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What Do You Do When Your Top Performer Loafs

February 1, 1997
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The Dilemma:
Monique has come to you with yet another complaint about a fellow employee. Now she’s up in arms about Rick, a long-time top performer who works with her in the desktop publishing department. Apparently he has a habit of playing computer games between projects. You’re aware that Rick is the most productive employee in the group, so how do you address Monique’s concern?

Readers Respond:
The dilemma states that Monique "works with" Rick, therefore she isn’t his supervisor. Also, it has been determined that Monique has complained to the supervisor before—apparently about other matters. Monique may be trying to create a concern when none exists. Rick’s behavior may be consistent with the others’, including Monique’s. I recommend that the supervisor assess Monique’s workload and make the appropriate changes. It’s evident she doesn’t have enough work to do.
Christopher L. Walter, Human
Resources Administrator
Office of the Ohio Public Defender
Columbus, Ohio

I would simply ask Monique: "How is Rick affecting your work performance? What is he doing that’s causing you to be less than fully effective?" If her answer is that it’s not affecting her work performance, then we can discuss what it is affecting. If it is affecting her job, we’ll discuss it in more detail. Monique needs to understand that the focus is on results and achievement of responsibilities. If Rick is one of our most productive people, playing some video games (or reading, walking, daydreaming, and so on) is perfectly acceptable so long as it isn’t having a negative affect on other people’s jobs.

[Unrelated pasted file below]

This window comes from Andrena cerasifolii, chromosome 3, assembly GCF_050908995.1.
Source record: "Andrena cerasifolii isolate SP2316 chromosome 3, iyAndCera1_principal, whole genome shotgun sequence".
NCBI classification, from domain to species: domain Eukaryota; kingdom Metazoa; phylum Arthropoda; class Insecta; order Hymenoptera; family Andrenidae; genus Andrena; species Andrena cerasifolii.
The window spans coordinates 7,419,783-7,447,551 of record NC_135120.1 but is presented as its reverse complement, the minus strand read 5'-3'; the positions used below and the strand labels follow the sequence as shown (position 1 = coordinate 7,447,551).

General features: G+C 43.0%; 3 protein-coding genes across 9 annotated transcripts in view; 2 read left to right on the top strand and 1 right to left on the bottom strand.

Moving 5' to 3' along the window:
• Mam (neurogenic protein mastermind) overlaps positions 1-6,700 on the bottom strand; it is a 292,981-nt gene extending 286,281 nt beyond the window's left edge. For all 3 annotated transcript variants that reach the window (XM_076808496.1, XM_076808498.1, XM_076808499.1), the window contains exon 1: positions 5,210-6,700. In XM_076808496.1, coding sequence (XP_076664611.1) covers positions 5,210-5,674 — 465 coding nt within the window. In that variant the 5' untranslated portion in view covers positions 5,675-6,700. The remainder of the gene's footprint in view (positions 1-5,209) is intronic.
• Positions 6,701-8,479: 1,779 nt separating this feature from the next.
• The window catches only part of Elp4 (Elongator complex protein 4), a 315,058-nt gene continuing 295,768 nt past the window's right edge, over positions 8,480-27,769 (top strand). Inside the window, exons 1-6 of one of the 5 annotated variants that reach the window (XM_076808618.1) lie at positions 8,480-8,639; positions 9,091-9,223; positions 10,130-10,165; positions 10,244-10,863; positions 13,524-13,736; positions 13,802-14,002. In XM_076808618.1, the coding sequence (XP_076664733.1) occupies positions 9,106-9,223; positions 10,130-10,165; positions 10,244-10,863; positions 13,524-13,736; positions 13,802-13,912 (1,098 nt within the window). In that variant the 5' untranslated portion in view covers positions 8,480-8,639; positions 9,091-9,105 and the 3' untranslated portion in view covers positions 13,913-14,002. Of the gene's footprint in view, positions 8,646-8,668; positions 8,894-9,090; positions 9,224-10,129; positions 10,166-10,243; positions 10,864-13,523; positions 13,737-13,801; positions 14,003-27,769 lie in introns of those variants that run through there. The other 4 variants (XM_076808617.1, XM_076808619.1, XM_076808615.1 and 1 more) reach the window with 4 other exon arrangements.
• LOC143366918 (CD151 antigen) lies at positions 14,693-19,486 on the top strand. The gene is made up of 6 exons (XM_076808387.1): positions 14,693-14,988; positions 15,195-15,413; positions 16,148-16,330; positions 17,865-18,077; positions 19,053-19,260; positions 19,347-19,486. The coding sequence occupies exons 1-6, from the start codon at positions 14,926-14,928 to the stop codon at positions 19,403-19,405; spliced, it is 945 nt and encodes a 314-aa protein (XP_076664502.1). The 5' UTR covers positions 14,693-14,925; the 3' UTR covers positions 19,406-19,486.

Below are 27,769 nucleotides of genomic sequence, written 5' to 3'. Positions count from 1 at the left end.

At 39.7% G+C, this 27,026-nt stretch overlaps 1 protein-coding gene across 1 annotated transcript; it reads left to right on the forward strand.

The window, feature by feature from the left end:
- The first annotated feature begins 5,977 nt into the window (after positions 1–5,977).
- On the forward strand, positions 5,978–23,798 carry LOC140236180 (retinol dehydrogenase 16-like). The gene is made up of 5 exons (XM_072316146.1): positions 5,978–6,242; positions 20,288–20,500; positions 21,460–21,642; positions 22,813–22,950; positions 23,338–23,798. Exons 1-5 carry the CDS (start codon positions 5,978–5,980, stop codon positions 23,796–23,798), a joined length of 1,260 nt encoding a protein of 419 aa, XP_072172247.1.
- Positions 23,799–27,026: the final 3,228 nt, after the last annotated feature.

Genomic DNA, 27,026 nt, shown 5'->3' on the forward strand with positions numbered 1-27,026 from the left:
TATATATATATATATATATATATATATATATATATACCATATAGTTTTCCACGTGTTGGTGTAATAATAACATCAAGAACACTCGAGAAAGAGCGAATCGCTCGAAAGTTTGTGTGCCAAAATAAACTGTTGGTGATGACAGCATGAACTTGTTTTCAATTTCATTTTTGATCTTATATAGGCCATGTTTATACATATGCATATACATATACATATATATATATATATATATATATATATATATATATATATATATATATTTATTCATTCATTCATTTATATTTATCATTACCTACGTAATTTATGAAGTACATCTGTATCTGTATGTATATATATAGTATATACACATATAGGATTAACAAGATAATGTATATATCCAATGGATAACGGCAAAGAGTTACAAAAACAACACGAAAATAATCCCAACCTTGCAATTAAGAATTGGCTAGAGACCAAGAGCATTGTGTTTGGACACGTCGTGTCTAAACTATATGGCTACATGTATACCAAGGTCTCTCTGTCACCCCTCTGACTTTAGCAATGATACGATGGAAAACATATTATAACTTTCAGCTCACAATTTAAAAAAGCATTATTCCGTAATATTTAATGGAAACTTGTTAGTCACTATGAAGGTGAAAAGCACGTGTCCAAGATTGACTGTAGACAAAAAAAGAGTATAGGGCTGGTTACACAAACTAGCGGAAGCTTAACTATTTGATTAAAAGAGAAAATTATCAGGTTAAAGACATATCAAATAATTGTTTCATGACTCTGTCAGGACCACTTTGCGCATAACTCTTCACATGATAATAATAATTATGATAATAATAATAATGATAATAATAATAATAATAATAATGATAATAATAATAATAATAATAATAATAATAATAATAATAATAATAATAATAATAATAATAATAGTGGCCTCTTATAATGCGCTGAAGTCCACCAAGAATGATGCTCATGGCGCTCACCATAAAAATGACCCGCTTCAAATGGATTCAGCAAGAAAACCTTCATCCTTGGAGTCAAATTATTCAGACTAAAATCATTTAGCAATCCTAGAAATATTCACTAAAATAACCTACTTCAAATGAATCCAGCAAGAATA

Ross S. Gibson, Chief Administrative Officer
Cambridge NeuroScience
Cambridge, Massachusetts

There are two issues here. First, since you pose the suggestion that Monique files "yet another complaint," I assume this is somewhat of a problem. If she is correct in her complaints, then although she may cause problems, it appears the problems should be caused. All too often we don’t support employees who are conscientious and who can’t stand seeing others’ performance needlessly suboptimizing company results. We need, however, to help her learn how to address some of the less serious issues as a concerned co-employee. Many times such input is better accepted when it’s given directly, adult-to-adult, rather than by a surrogate parent.

It sounds like the group is a bit dysfunctional and could use some development training. Concerning the high-performing employee who plays computer games, the supervisor should discuss the behavior with him. Whether the employee is paid hourly or weekly (or monthly) as a salaried person, the employee needs to understand that he isn't being paid to play games. If he is a consistently high performer, I would make the assumption that compensation recognizes this and reinforces the no play rule.
Joe Lakes, HR Director
RR Donnelley and Sons Co.
Willard Ohio

Monique appears to fit the role of the "chronic complainer," and thus the first action should be investigating whether she has enough work to do. Her work deficiencies may be the real problem, and continued complaints may be her way of redirecting management's attention.

If Rick is a proven top performer, I wouldn't even apprise him of Monique's allegation. I would, however, recommend that the department manager heighten his or her awareness of the interaction between Rick and Monique in the event that a problem of more substance should arise.
Phil Brunone, President
HR Solutions Inc.
Harleysville, Pennsylvania

Workforce, February 1997, Vol. 76, No. 2, pp. 75-76.

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